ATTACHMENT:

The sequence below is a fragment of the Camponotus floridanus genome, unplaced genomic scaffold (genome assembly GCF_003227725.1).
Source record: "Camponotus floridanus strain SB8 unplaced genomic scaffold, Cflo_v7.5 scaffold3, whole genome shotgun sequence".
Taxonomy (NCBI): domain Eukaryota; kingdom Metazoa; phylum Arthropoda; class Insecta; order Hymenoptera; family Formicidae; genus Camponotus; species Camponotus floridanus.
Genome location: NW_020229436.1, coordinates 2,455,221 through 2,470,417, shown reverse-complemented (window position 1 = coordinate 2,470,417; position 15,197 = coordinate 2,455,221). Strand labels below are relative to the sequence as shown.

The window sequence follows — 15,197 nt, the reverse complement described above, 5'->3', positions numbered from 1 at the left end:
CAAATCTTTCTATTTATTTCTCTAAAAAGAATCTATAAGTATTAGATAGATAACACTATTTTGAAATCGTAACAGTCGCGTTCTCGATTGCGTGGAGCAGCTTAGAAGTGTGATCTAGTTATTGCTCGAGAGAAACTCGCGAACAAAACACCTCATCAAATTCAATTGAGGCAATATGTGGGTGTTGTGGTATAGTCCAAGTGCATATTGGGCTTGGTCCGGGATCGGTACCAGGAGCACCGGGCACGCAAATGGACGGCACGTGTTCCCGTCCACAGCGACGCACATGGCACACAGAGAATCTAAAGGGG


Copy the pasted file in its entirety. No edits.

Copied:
The sequence below is a fragment of the Camponotus floridanus genome, unplaced genomic scaffold (genome assembly GCF_003227725.1).
Source record: "Camponotus floridanus strain SB8 unplaced genomic scaffold, Cflo_v7.5 scaffold3, whole genome shotgun sequence".
Taxonomy (NCBI): domain Eukaryota; kingdom Metazoa; phylum Arthropoda; class Insecta; order Hymenoptera; family Formicidae; genus Camponotus; species Camponotus floridanus.
Genome location: NW_020229436.1, coordinates 2,455,221 through 2,470,417, shown reverse-complemented (window position 1 = coordinate 2,470,417; position 15,197 = coordinate 2,455,221). Strand labels below are relative to the sequence as shown.

The window sequence follows — 15,197 nt, the reverse complement described above, 5'->3', positions numbered from 1 at the left end:
CAAATCTTTCTATTTATTTCTCTAAAAAGAATCTATAAGTATTAGATAGATAACACTATTTTGAAATCGTAACAGTCGCGTTCTCGATTGCGTGGAGCAGCTTAGAAGTGTGATCTAGTTATTGCTCGAGAGAAACTCGCGAACAAAACACCTCATCAAATTCAATTGAGGCAATATGTGGGTGTTGTGGTATAGTCCAAGTGCATATTGGGCTTGGTCCGGGATCGGTACCAGGAGCACCGGGCACGCAAATGGACGGCACGTGTTCCCGTCCACAGCGACGCACATGGCACACAGAGAATCTAAAGGGG